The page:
Crude oil prices jumped higher today after the Energy Information Administration reported a crude oil inventory draw of 9.9 million barrels for the week to January 22. Fuel inventories were mixed.
In gasoline, the authority reported an inventory increase of 2.5 million barrels for the week to January 22, with production averaging 8.7 million bpd. This compared with a modest inventory decline of 300,000 barrels and average production of 8.9 million bpd for the previous week.
Middle distillates shed 800,000 barrels last week, versus a build of half a million barrels the week before. Production averaged 4.5 million bpd for the second week in a row.
A day before the EIA released its weekly petroleum report, the American Petroleum Institute reported its own estimate for oil inventories, which was for a draw of 5.272 million barrels. As this amount exceeded analyst expectations by a wide margin, oil prices inched higher. Related: The 5 Best Utility Stocks In 2021
Prices were also supported by reports about possible supply disruptions from Iraq and Libya. The former said it planned to reduce production in line with its commitments under the OPEC+ agreement, while the latter’s exports are being threatened by the Petroleum Facilities Guard, which claims it is owed salaries.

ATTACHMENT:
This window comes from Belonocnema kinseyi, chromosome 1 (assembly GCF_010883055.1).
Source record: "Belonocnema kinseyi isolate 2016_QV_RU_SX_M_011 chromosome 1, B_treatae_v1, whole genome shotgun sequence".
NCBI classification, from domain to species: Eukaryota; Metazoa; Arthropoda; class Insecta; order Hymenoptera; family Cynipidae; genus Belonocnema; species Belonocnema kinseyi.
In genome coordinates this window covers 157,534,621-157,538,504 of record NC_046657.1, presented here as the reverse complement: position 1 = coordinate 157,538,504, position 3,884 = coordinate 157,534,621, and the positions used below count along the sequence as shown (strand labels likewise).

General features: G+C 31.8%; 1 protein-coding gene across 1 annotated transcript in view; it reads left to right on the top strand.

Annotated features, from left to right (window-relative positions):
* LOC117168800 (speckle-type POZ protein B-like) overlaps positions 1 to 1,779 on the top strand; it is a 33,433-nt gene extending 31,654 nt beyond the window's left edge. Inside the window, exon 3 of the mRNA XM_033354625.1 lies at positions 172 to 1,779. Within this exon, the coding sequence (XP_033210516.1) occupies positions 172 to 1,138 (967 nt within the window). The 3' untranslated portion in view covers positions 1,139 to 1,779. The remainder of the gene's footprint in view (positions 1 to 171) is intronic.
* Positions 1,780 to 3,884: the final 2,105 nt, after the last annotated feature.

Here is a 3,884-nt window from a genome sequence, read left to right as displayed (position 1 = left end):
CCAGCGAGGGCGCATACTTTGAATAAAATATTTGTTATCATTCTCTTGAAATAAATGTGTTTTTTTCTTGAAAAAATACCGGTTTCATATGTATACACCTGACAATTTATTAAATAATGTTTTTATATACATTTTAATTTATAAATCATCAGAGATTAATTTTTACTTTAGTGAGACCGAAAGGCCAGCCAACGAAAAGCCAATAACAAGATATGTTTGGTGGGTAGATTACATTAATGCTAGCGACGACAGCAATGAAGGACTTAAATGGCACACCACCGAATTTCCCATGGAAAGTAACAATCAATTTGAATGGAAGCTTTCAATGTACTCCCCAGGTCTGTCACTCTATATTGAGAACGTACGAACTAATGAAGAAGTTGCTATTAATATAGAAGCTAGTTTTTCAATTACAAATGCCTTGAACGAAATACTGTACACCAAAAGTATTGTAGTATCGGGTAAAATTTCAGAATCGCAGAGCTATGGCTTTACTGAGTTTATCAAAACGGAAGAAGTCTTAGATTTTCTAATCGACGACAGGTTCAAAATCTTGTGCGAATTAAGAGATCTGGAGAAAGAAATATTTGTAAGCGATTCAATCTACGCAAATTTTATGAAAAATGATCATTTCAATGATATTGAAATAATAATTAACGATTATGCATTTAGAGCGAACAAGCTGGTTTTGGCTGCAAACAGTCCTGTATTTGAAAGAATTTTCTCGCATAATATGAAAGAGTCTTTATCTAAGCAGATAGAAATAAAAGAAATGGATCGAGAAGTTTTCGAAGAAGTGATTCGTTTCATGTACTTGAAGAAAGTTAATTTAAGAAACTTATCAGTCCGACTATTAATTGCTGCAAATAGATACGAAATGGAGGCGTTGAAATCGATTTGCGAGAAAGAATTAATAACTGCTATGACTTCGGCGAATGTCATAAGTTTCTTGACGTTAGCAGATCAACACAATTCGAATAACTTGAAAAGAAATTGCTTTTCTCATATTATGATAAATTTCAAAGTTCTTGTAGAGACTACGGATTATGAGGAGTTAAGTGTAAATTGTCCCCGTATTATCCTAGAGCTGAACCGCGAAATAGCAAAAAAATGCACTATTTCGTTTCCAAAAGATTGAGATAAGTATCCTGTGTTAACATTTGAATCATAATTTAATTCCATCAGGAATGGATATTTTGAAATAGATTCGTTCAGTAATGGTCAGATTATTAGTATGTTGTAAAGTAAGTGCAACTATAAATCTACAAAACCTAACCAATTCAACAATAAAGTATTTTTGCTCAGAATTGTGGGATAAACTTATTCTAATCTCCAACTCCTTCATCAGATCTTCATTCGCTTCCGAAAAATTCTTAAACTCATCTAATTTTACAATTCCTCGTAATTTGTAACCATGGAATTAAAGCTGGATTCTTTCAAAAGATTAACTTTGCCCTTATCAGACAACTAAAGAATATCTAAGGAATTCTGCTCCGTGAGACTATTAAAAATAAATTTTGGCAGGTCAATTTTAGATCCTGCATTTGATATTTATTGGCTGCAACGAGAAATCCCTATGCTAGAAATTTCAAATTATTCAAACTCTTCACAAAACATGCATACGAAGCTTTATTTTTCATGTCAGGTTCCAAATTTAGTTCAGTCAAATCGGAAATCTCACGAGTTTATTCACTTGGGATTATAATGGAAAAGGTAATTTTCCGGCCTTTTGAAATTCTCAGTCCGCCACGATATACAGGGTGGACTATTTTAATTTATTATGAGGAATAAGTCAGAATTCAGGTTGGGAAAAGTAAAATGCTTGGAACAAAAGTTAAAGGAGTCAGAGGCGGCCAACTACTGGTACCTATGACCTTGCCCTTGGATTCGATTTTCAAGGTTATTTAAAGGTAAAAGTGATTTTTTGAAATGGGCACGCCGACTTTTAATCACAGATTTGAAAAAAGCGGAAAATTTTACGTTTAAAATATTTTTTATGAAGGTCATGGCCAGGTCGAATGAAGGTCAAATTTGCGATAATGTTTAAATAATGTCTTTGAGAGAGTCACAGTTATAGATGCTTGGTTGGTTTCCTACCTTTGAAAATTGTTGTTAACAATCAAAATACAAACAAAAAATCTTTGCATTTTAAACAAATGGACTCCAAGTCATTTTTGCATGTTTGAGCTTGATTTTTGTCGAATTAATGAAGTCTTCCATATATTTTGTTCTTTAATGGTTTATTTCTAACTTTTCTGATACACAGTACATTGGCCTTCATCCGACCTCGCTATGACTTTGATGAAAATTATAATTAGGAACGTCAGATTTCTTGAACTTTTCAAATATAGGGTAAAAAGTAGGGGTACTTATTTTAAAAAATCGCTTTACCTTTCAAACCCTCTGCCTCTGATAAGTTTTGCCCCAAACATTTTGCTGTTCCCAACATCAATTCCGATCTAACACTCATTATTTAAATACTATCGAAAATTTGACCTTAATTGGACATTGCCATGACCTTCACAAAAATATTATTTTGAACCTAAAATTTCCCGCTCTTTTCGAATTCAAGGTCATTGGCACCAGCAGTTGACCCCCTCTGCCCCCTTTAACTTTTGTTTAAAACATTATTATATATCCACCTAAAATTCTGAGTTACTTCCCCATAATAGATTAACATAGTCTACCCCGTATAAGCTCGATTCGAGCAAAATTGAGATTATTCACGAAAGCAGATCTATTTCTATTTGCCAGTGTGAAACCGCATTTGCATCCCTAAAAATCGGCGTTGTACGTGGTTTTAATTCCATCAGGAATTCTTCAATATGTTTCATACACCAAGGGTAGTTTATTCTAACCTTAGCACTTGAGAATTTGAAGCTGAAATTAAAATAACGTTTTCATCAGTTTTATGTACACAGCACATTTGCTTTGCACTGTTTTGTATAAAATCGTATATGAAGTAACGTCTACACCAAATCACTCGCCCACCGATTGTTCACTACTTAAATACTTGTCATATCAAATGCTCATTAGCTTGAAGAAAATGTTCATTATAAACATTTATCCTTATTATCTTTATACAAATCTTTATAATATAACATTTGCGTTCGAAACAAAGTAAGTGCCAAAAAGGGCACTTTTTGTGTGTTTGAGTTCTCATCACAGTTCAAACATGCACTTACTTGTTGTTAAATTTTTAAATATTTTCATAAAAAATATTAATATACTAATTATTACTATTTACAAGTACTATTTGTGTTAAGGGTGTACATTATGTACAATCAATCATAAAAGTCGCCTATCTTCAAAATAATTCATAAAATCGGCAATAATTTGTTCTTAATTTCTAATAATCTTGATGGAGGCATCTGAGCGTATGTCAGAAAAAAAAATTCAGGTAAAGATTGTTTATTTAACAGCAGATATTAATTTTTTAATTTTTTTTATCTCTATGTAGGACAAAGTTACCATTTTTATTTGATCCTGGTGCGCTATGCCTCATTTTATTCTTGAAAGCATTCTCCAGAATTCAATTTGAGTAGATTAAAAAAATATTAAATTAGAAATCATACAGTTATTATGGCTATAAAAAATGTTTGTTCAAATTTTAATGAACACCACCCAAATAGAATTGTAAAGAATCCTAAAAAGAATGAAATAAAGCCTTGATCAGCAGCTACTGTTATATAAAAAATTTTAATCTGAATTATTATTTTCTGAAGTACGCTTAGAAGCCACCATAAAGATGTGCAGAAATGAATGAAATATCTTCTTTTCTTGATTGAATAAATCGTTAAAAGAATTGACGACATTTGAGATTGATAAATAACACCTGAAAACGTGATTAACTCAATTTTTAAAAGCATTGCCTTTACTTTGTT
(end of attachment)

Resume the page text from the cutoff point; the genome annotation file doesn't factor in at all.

Meanwhile, the IMF said it expected oil prices to average $50 a barrel this year, which would be significantly higher than the average for 2020 but lower than the average for 2019. Still, the forecast was an upward revision on IMF’s previous prediction for oil prices signaling the market is improving, however slowly.
At the time of writing, Brent crude was trading at $55.62 a barrel, and West Texas Intermediate was changing hands at $52.27 a barrel. Both were down since the opening of trade today.
By Irina Slav for Oilprice.com
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